Hehe, the young LVC theory, that one’s good for a laugh!
Just ordered the blu ray of the greatest film of all time
For me it remains to this day the greatest film i’ve ever seen. I bought it on DVD when that lush version was released back in 05 or something. I think i watched it a couple of times and thought yeah this is the best film i’ve ever seen. But it didn’t have its full effect till i saw it in the cinema. I was walking around London with my then girlfriend and saw it was showing at the curzon in Soho the next day. (i think i was 20/21 at the time) So we went back and watched it. She complained that it was dull the whole way through. But her boredom fell upon deaf ears as i was completely mesmorised. Like the guy who said he watched it close up to gain a better apreciated of the mise en scene. I dont think (i can’t believe) its as powerfull as seeing it on the big screen! The sound effects of the first 15 mins blaring out at full volume over a silence cinema audience.
That remains to this day my favourite film and the best cinematic experience of my life.
2 people rated this as 1?? :o
Our beloved forum member Silver doesn’t like it and the other one was probably joking
We’ve had terrible discussions about it, so please …
I watched this for a third time and still cannot see what most people get excited about…not saying it was a bore but fairly slow going nothing to jump up and down about and sing halleluja praise be to thee…no way a top tenner
There’s no need that OuTW pleases everyone. I’m extremely fascinated by it, but can easily understand everyone who thinks that it is a stupid and long-winded bore.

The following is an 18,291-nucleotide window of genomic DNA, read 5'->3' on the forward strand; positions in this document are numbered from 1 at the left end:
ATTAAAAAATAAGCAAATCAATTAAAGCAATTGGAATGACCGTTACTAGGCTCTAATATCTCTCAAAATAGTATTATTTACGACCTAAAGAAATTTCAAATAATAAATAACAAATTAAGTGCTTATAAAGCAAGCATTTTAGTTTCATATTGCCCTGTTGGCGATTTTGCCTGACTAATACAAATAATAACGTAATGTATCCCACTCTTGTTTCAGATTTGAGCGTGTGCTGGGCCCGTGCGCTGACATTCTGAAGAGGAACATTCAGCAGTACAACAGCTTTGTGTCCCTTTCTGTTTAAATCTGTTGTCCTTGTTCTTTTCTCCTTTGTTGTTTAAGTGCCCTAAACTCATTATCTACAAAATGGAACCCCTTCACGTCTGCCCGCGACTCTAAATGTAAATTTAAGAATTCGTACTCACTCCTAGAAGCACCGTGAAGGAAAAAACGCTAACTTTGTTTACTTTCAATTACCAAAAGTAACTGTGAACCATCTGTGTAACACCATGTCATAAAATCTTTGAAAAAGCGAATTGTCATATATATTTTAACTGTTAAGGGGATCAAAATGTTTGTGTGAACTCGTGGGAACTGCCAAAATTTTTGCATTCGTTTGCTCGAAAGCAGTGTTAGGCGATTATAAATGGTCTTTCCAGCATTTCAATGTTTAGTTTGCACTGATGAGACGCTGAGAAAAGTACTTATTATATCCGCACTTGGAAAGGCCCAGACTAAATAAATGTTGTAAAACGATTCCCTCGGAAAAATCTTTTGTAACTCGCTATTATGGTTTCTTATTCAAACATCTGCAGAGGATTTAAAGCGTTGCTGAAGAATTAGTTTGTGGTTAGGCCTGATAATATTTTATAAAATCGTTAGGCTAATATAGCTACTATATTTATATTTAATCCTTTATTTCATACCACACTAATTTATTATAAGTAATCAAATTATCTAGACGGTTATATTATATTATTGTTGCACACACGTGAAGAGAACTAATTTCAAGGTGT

In reply to Stanton…I would never say its stupid and far from it…but just damned slow going… million times better though than some of the trashy soaps they bombard us with on the TV and other channels…but its great all can express how they feel on the forum…One thing i notice is the release of films that have been in the archives for years and the forum is a good pointer for all to read before they part with the hard earned cash
And in the slowness, which is here a very special slowness, lies a great part of the extreme fascination.
I agree. It’s flawless. Everything about it is spectacular.
It seems that OuTW was rated in a full lenght version in the UK: http://www.bbfc.co.uk/AFF032818/
This version is then actually 2 min longer than the curent version, but I don’t know if it ever was released. And maybe these 2 min are only music over a black screen after the credits. But the runtime correlates with the original Italian runtime in many books.
Question to the UK members:
Who has seen the film in 69 or in the 70s in the UK theatrically? And was it then the chopped up 145 min version (according to Frayling) or the uncut 165 (or 167) min version.
Viewed a print at a cinema here in the U.K in the 80’s, they used to screen alot of older films. Anyway that was the chopped up 145 min version.
Stanton and I had a little exchange of thoughts (via PM) that might be interesting to others too. Here are the full texts:
Text I - Questions in relation to Once Upon a time in the West
Stanton: You wrote that you saw Once upon a Time in the West in the chopped-up version first (in cinema, I suppose). When did you see this copped-up version?
Scherpschutter: Once upon a Time in the West was released in September 1969 in Holland. It premiered in the three big cities, Amsterdam, Rotterdam and The Hague. It arrived later in the second wave cities such as Einhoven, where I saw it. I guess it must have been October ‘69
In which country?
I saw the chopped-up version in the Chicago Theater, Eindhoven, Holland. I’m pretty sure the Harmonica rising scene was in it, because I missed the scene when I saw the uncut version for the first time.
Was it the English language version?
Yes, spaghetti westerns were always shown in the English language version in Holland and Flanders. Until a few years ago, when I bought a couple of discs in Italy (I think 2005) I had never seen a SW in Italian. Italian crime movies, gialli and Chinese chop choy (or whatever) films were also inevitably shown in an English language version.
Have you ever seen the film without the Rising Scene? When did you see the uncut cinema version for the first time (I’m not talking about the alternative cut of the Itlian DVD)?
The full length version was released in Holland in 1975 or 1976, I can’t find the exact year, but it must have been one of these two. I had a weekend job in a cinema in Eindhoven were it was shown. The rising scene was not in it.